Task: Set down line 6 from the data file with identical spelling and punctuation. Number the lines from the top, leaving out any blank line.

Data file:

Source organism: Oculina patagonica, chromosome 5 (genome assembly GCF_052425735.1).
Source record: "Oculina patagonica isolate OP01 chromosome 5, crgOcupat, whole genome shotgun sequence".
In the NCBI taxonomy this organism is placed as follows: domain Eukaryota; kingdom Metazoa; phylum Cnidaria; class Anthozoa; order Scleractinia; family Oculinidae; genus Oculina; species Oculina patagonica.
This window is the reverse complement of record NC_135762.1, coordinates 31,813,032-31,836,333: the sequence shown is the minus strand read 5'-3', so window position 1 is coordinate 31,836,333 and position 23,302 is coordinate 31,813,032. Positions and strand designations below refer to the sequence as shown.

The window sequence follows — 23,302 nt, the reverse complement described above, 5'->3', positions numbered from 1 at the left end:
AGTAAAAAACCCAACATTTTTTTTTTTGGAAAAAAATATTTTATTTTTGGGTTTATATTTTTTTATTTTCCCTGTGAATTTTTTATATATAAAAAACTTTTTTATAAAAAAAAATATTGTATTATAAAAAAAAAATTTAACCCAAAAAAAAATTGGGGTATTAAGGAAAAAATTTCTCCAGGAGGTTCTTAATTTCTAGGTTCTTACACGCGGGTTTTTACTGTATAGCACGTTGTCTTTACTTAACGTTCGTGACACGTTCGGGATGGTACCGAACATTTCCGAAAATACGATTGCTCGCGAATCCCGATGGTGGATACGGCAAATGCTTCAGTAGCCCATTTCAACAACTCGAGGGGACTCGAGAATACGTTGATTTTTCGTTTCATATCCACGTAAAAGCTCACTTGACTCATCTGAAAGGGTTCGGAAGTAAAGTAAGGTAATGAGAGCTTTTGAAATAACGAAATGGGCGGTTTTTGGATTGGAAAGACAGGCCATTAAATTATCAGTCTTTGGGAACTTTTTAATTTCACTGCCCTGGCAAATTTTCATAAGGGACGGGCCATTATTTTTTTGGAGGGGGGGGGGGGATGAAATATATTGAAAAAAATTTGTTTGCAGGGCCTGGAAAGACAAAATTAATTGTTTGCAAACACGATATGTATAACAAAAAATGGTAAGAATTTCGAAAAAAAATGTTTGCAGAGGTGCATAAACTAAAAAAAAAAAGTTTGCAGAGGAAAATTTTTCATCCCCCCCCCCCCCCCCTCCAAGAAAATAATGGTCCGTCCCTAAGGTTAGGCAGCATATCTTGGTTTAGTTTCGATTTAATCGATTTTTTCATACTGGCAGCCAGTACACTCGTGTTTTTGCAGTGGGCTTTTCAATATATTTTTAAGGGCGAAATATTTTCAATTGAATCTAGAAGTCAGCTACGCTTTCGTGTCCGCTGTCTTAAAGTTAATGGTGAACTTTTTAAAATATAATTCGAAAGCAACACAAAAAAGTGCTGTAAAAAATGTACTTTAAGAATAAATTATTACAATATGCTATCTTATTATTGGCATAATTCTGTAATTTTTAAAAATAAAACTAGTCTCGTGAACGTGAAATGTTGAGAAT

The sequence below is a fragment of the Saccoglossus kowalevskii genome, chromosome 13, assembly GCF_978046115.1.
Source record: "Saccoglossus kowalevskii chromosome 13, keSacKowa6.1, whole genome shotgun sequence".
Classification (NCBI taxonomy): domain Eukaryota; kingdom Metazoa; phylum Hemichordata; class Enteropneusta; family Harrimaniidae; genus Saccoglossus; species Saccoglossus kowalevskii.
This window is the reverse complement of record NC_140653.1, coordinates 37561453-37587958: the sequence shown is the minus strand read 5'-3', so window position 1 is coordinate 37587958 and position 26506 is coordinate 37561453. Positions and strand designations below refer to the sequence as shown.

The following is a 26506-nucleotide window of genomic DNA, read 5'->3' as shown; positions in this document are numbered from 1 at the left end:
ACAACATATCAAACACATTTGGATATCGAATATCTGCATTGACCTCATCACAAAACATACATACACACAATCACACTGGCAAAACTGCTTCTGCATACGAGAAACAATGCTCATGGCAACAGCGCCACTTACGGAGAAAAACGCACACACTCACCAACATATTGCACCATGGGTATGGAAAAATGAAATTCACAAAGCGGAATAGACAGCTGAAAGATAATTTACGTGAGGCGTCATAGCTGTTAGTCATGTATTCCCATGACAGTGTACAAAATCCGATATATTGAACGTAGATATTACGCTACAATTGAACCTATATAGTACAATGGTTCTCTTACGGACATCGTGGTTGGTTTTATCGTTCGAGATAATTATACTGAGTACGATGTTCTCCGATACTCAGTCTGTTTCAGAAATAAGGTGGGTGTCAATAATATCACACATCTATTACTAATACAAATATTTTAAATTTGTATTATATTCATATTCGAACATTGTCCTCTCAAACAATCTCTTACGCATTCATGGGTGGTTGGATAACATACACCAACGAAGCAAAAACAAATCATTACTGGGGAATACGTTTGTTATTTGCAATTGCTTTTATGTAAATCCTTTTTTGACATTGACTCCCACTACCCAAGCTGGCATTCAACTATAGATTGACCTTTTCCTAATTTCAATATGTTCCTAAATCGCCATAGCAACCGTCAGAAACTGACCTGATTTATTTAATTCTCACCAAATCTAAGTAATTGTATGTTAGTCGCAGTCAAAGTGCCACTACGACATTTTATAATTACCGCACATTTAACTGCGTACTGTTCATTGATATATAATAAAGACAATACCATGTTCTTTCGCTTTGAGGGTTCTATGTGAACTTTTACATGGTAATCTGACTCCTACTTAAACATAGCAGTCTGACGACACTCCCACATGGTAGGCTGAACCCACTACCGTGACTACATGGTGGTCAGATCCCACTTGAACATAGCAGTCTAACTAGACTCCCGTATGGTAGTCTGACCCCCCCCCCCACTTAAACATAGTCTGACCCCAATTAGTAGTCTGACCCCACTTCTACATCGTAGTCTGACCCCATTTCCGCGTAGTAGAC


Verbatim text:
AGTAAAAAACCCAACATTTTTTTTTTTGGAAAAAAATATTTTATTTTTGGGTTTATATTTTTTTATTTTCCCTGTGAATTTTTTATATATAAAAAACTTTTTTATAAAAAAAAATATTGTATTATAAAAAAAAAATTTAACCCAAAAAAAAATTGGGGTATTAAGGAAAAAATTTCTCCAGGAGGTTCTTAATTTCTAGGTTCTTACACGCGGGTTTTTACTGTATAGCACGTTGTCTTTACTTAACGTTCGTGACACGTTCGGGATGGTACCGAACATTTCCGAAAATACGATTGCTCGCGAATCCCGATGGTGGATACGGCAAATGCTTCAGTAGCCCATTTCAACAACTCGAGGGGACTCGAGAATACGTTGATTTTTCGTTTCATATCCACGTAAAAGCTCACTTGACTCATCTGAAAGGGTTCGGAAGTAAAGTAAGGTAATGAGAGCTTTTGAAATAACGAAATGGGCGGTTTTTGGATTGGAAAGACAGGCCATTAAATTATCAGTCTTTGGGAACTTTTTAATTTCACTGCCCTGGCAAATTTTCATAAGGGACGGGCCATTATTTTTTTGGAGGGGGGGGGGGGATGAAATATATTGAAAAAAATTTGTTTGCAGGGCCTGGAAAGACAAAATTAATTGTTTGCAAACACGATATGTATAACAAAAAATGGTAAGAATTTCGAAAAAAAATGTTTGCAGAGGTGCATAAACTAAAAAAAAAAAGTTTGCAGAGGAAAATTTTTCATCCCCCCCCCCCCCCCCTCCAAGAAAATAATGGTCCGTCCCTAAGGTTAGGCAGCATATCTTGGTTTAGTTTCGATTTAATCGATTTTTTCATACTGGCAGCCAGTACACTCGTGTTTTTGCAGTGGGCTTTTCAATATATTTTTAAGGGCGAAATATTTTCAATTGAATCTAGAAGTCAGCTACGCTTTCGTGTCCGCTGTCTTAAAGTTAATGGTGAACTTTTTAAAATATAATTCGAAAGCAACACAAAAAAGTGCTGTAAAAAATGTACTTTAAGAATAAATTATTACAATATGCTATCTTATTATTGGCATAATTCTGTAATTTTTAAAAATAAAACTAGTCTCGTGAACGTGAAATGTTGAGAAT